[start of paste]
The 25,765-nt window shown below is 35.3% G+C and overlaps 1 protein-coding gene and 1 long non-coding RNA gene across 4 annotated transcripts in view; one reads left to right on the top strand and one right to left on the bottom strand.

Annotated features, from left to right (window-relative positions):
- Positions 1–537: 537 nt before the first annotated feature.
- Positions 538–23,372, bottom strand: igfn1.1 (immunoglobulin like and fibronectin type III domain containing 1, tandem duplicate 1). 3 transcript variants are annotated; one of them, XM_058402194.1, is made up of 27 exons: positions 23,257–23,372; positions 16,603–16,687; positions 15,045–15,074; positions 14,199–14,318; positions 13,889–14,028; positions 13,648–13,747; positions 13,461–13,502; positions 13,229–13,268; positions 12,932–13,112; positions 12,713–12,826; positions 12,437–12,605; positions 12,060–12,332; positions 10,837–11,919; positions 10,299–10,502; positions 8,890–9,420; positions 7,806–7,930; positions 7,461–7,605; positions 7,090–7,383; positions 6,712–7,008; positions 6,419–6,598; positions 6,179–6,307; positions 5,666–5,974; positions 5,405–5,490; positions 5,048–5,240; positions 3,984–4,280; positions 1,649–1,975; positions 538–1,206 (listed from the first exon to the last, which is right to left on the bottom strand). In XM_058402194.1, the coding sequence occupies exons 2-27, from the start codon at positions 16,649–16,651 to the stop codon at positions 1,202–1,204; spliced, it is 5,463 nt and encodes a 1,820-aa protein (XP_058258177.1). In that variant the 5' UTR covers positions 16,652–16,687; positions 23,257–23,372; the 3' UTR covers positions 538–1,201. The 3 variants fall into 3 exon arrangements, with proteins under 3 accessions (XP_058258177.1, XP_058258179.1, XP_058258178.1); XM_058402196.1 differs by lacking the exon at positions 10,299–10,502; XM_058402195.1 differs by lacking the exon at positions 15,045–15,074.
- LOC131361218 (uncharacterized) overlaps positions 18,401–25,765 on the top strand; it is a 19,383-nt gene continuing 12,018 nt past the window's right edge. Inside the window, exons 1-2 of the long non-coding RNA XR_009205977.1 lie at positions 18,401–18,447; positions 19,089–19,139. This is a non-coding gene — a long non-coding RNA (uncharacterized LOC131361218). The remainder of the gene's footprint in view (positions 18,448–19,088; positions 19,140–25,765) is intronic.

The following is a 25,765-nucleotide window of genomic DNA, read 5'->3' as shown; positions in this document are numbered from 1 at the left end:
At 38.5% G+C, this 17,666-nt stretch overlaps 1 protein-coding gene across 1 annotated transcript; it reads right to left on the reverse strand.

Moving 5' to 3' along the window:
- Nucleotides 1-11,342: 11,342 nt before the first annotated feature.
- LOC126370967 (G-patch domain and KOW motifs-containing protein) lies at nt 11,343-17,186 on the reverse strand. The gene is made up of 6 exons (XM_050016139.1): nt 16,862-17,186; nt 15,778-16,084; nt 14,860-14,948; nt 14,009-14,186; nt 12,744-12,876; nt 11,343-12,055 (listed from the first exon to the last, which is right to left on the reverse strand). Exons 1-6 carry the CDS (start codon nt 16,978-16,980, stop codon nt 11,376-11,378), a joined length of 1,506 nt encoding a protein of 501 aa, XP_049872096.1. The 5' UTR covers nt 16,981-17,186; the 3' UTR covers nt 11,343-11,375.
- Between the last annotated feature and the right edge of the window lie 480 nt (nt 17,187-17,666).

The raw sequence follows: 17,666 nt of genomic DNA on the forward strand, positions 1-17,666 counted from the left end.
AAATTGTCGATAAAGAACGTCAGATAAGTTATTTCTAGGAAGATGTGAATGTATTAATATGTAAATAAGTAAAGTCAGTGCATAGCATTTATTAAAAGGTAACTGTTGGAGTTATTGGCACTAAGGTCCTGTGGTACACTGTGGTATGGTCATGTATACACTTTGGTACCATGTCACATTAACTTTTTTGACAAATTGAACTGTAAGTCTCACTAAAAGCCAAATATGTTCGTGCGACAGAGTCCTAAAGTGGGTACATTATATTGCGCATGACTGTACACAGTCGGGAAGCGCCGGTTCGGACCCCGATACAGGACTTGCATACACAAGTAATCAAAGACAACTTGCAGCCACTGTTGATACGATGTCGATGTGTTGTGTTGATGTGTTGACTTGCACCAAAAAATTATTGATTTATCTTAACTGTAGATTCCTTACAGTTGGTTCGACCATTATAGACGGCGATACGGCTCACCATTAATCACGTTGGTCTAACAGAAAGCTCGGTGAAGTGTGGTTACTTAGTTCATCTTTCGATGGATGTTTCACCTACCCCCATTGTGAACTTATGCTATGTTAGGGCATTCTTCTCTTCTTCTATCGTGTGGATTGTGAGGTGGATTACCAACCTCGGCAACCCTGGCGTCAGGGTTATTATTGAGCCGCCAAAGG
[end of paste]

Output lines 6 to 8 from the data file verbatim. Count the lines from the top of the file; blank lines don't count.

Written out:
The following is a 25,765-nucleotide window of genomic DNA, read 5'->3' as shown; positions in this document are numbered from 1 at the left end:
At 38.5% G+C, this 17,666-nt stretch overlaps 1 protein-coding gene across 1 annotated transcript; it reads right to left on the reverse strand.

Moving 5' to 3' along the window: